Who knew all I had to do was sue?
posted by oflinkey at 7:31 PM on June 18, 2003


I wish her the best in life and hope she wins the lawsuit.
posted by bargle at 7:43 PM on June 18, 2003


>>The question is how important it is at the time, which for almost everyone is very.<<

Funny, I thought developing a sense of perspective (about life in general, and especially about ridiculous high school political games) was part of growing up. I didn't think the world as a whole was even a little bit obligated to care about something just because it's tremendously important to a particular individual. Too bad the parents of Moorestown are setting such a wonderful example for their kids.
posted by kewms at 8:05 PM on June 18, 2003


dydecker, you win the gold star - what a great story.
posted by PrinceValium at 8:30 PM on June 18, 2003


I am glad that a hired gun, her family's influence, and the legal system were able to iron a small imperfection out of her otherwise charmed existence.

A possibly devastating financial blow to the school district is certainly fit punishment for making her feel even a little less special than daddy always told her she was.

BTW, some of you thought that article was even handed? Reminded me of a Katie Couric interview. I actually wondered aloud if a family friend wrote it.
posted by Ynoxas at 8:32 PM on June 18, 2003


I'm not very familiar with the structure of legal documents like the one wah linked. Can someone explain quickly to me, in the Facts and Procedural History section, is that something the judge wrote to summarize the cases of the plaintiff and defendant? Because it reads to me like Superintendent Kadri really had it in for her. If it was written by her attorneys as part of their filings, then, sure, it's biased, but if that's the unbiased reading by the judge of the facts of the case, then I suddenly switch my opinion to 100% behind Blair Hornstine. The kind of tricks and crap he was going through to deliberately make her not the valedictorian makes me wonder what the hell his problem was. What an evil and scheming little man.

I thought it very interesting that in some of the original coverage that came out it was suggested that Blair Hornstine had an insurmountable mathematical lead on her peers on the basis of weighting, what with the whole gym class issue. But that legal document notes that Kevin Martin, who was next in line, actually had the weighting advantage over Blair Hornstine. He could have beat her if his marks had been better. Other students could have taken the classes he took and beat her if their marks had been better.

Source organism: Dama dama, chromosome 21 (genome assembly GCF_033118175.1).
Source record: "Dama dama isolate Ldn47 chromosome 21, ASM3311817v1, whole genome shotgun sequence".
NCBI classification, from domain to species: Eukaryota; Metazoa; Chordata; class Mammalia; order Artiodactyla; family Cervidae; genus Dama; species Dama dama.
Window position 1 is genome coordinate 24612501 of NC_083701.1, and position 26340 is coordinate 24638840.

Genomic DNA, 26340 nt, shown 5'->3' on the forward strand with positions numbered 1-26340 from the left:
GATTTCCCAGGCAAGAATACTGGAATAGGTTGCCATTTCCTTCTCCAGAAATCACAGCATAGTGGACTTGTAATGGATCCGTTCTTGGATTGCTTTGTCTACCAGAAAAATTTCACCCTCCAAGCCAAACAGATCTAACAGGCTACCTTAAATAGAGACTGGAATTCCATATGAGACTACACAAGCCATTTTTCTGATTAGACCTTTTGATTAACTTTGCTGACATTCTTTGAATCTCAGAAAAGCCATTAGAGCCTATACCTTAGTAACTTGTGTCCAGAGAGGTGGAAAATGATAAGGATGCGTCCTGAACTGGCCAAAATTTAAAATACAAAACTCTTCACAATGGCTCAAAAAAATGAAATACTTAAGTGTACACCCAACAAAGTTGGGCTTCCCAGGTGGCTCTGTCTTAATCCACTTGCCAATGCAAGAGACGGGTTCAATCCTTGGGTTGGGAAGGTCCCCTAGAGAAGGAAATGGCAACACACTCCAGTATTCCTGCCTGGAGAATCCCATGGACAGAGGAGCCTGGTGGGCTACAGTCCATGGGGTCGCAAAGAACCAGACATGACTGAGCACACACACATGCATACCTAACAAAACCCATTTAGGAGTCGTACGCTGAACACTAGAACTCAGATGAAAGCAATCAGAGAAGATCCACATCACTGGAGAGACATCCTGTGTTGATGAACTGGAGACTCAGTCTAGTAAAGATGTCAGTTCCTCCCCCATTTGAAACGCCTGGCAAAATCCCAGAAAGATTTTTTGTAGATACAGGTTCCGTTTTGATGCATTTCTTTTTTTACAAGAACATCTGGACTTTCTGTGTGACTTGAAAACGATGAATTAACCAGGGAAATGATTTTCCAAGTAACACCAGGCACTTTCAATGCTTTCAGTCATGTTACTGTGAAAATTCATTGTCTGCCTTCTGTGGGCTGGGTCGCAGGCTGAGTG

posted by jacquilynne at 8:53 PM on June 18, 2003


I'm just wondering how she's going to get through college - will she have professional one-on-one tutoring the whole way through? If she needed it in high school, she needs it in college, right?
posted by beth at 10:36 PM on June 18, 2003


it reminds me of the south park where the kids all started suing the school and each other.

it's kind of sad that she started a prom dress drive for the less fortunate and probably didn't get to go to her own prom.
posted by centrs at 11:19 PM on June 18, 2003


jacquilynne - the judge wrote that. it's a summary of the case leading up to her decision to grant the restraining order. i just read it and it does sound like the guy had it in for her and she has a real or at least undisputed disability.
posted by centrs at 11:33 PM on June 18, 2003


The question is how important [attending HS graduation] is at the time, which for almost everyone is very.

It's dangerous to generalize. To me, graduation from HS, college, and professional school were annoyances. You dress in stupid clothing, sit in a hot room, and listen to platitudinous speeches, and wait endlessly while your peers troop across a stage in said stupid clothing to receive a piece of rolled up bristol board pretending to be a diploma, the real version of which will arrive by USPS in a week.

I just don't get 'ceremony'. It doesn't resonate with me. Learning is important. Living with what you've learned and making your career, doing something worthwhile and enjoyable with your life are important. The moment in between those things isn't important. Not to me.

Am I alone in this? Surely there must be others like me. oflinkey, gimme a hug!
posted by Slithy_Tove at 12:05 AM on June 19, 2003


Slithy, I may be prejudiced in the matter, because my son just graduated last week. I'm not sure how much it mattered to him-but it sure as heck mattered to me, his dad and grandparents. Not to mention it was a last hurrah for the group, many of which won't see each other again unless they go to a dreary class reunion (now THAT is something to avoid...)
posted by konolia at 12:44 AM on June 19, 2003


My last day in school (in UK) was a riot. Literally. Property damage, common assault, public indecency... And then we all went down the pub for more of the same.